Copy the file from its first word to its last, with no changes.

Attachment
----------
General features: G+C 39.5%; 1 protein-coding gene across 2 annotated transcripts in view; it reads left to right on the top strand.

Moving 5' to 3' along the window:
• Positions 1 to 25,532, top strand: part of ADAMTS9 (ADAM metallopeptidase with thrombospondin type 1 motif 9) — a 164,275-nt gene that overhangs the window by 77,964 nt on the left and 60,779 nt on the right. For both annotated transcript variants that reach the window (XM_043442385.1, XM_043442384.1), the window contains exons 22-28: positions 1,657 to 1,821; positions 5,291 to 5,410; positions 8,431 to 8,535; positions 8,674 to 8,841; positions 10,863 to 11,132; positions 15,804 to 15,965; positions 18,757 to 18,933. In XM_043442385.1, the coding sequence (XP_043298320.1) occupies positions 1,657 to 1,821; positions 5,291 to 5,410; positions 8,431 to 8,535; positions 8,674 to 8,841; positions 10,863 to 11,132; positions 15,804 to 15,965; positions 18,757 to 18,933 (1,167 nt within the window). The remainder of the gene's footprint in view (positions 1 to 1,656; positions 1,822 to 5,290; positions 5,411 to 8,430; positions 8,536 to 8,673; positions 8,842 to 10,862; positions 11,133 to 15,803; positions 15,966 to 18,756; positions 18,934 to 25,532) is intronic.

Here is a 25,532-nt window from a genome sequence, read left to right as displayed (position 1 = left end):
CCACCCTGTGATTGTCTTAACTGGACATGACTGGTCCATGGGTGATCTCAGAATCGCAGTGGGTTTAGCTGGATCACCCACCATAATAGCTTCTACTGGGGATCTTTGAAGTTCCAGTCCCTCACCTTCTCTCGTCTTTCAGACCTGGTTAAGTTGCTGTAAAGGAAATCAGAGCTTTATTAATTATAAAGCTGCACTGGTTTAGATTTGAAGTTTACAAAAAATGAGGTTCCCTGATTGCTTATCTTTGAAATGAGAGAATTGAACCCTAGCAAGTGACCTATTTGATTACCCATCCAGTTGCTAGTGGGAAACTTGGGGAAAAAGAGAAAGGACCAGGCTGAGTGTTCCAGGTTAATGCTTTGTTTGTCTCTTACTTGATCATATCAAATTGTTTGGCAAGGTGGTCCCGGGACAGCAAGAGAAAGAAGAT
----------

General features: G+C 39.5%; 1 protein-coding gene across 2 annotated transcripts in view; it reads left to right on the top strand.

Moving 5' to 3' along the window:
• Positions 1 to 25,532, top strand: part of ADAMTS9 (ADAM metallopeptidase with thrombospondin type 1 motif 9) — a 164,275-nt gene that overhangs the window by 77,964 nt on the left and 60,779 nt on the right. For both annotated transcript variants that reach the window (XM_043442385.1, XM_043442384.1), the window contains exons 22-28: positions 1,657 to 1,821; positions 5,291 to 5,410; positions 8,431 to 8,535; positions 8,674 to 8,841; positions 10,863 to 11,132; positions 15,804 to 15,965; positions 18,757 to 18,933. In XM_043442385.1, the coding sequence (XP_043298320.1) occupies positions 1,657 to 1,821; positions 5,291 to 5,410; positions 8,431 to 8,535; positions 8,674 to 8,841; positions 10,863 to 11,132; positions 15,804 to 15,965; positions 18,757 to 18,933 (1,167 nt within the window). The remainder of the gene's footprint in view (positions 1 to 1,656; positions 1,822 to 5,290; positions 5,411 to 8,430; positions 8,536 to 8,673; positions 8,842 to 10,862; positions 11,133 to 15,803; positions 15,966 to 18,756; positions 18,934 to 25,532) is intronic.

Here is a 25,532-nt window from a genome sequence, read left to right as displayed (position 1 = left end):
CCACCCTGTGATTGTCTTAACTGGACATGACTGGTCCATGGGTGATCTCAGAATCGCAGTGGGTTTAGCTGGATCACCCACCATAATAGCTTCTACTGGGGATCTTTGAAGTTCCAGTCCCTCACCTTCTCTCGTCTTTCAGACCTGGTTAAGTTGCTGTAAAGGAAATCAGAGCTTTATTAATTATAAAGCTGCACTGGTTTAGATTTGAAGTTTACAAAAAATGAGGTTCCCTGATTGCTTATCTTTGAAATGAGAGAATTGAACCCTAGCAAGTGACCTATTTGATTACCCATCCAGTTGCTAGTGGGAAACTTGGGGAAAAAGAGAAAGGACCAGGCTGAGTGTTCCAGGTTAATGCTTTGTTTGTCTCTTACTTGATCATATCAAATTGTTTGGCAAGGTGGTCCCGGGACAGCAAGAGAAAGAAGAT